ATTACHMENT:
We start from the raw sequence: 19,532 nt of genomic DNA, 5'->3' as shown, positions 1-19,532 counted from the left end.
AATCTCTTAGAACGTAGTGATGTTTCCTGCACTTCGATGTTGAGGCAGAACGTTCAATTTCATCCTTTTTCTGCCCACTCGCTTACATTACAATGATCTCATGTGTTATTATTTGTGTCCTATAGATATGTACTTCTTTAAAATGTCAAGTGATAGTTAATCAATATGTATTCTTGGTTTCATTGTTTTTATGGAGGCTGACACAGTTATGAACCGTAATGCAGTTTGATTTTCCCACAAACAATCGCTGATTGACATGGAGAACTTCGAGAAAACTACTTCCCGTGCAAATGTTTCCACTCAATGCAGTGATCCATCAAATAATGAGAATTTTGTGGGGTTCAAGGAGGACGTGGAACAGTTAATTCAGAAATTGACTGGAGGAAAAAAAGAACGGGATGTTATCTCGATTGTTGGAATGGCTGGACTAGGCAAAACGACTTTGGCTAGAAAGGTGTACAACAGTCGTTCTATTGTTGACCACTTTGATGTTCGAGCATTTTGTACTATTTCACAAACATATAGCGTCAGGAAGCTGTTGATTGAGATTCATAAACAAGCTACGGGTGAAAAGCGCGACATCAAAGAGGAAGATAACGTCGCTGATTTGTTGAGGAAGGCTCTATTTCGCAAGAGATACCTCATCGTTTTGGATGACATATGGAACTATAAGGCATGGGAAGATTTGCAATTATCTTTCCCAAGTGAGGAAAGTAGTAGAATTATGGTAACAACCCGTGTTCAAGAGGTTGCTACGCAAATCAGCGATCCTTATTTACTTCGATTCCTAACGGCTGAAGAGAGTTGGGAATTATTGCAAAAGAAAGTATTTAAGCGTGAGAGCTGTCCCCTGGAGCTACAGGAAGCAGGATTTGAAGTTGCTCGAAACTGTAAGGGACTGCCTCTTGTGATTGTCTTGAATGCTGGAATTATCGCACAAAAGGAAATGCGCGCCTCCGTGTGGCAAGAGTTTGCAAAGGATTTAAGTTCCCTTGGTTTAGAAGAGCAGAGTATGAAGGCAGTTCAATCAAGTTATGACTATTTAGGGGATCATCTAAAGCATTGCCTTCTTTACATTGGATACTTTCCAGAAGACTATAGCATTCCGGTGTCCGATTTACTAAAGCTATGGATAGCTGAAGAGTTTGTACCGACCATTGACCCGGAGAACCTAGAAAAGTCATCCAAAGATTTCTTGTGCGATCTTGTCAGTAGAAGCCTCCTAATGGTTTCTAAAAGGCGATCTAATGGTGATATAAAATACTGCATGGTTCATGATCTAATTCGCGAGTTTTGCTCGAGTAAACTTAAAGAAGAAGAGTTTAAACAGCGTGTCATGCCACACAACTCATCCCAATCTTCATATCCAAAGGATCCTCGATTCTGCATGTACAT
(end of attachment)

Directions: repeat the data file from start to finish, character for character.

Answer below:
We start from the raw sequence: 19,532 nt of genomic DNA, 5'->3' as shown, positions 1-19,532 counted from the left end.
AATCTCTTAGAACGTAGTGATGTTTCCTGCACTTCGATGTTGAGGCAGAACGTTCAATTTCATCCTTTTTCTGCCCACTCGCTTACATTACAATGATCTCATGTGTTATTATTTGTGTCCTATAGATATGTACTTCTTTAAAATGTCAAGTGATAGTTAATCAATATGTATTCTTGGTTTCATTGTTTTTATGGAGGCTGACACAGTTATGAACCGTAATGCAGTTTGATTTTCCCACAAACAATCGCTGATTGACATGGAGAACTTCGAGAAAACTACTTCCCGTGCAAATGTTTCCACTCAATGCAGTGATCCATCAAATAATGAGAATTTTGTGGGGTTCAAGGAGGACGTGGAACAGTTAATTCAGAAATTGACTGGAGGAAAAAAAGAACGGGATGTTATCTCGATTGTTGGAATGGCTGGACTAGGCAAAACGACTTTGGCTAGAAAGGTGTACAACAGTCGTTCTATTGTTGACCACTTTGATGTTCGAGCATTTTGTACTATTTCACAAACATATAGCGTCAGGAAGCTGTTGATTGAGATTCATAAACAAGCTACGGGTGAAAAGCGCGACATCAAAGAGGAAGATAACGTCGCTGATTTGTTGAGGAAGGCTCTATTTCGCAAGAGATACCTCATCGTTTTGGATGACATATGGAACTATAAGGCATGGGAAGATTTGCAATTATCTTTCCCAAGTGAGGAAAGTAGTAGAATTATGGTAACAACCCGTGTTCAAGAGGTTGCTACGCAAATCAGCGATCCTTATTTACTTCGATTCCTAACGGCTGAAGAGAGTTGGGAATTATTGCAAAAGAAAGTATTTAAGCGTGAGAGCTGTCCCCTGGAGCTACAGGAAGCAGGATTTGAAGTTGCTCGAAACTGTAAGGGACTGCCTCTTGTGATTGTCTTGAATGCTGGAATTATCGCACAAAAGGAAATGCGCGCCTCCGTGTGGCAAGAGTTTGCAAAGGATTTAAGTTCCCTTGGTTTAGAAGAGCAGAGTATGAAGGCAGTTCAATCAAGTTATGACTATTTAGGGGATCATCTAAAGCATTGCCTTCTTTACATTGGATACTTTCCAGAAGACTATAGCATTCCGGTGTCCGATTTACTAAAGCTATGGATAGCTGAAGAGTTTGTACCGACCATTGACCCGGAGAACCTAGAAAAGTCATCCAAAGATTTCTTGTGCGATCTTGTCAGTAGAAGCCTCCTAATGGTTTCTAAAAGGCGATCTAATGGTGATATAAAATACTGCATGGTTCATGATCTAATTCGCGAGTTTTGCTCGAGTAAACTTAAAGAAGAAGAGTTTAAACAGCGTGTCATGCCACACAACTCATCCCAATCTTCATATCCAAAGGATCCTCGATTCTGCATGTACAT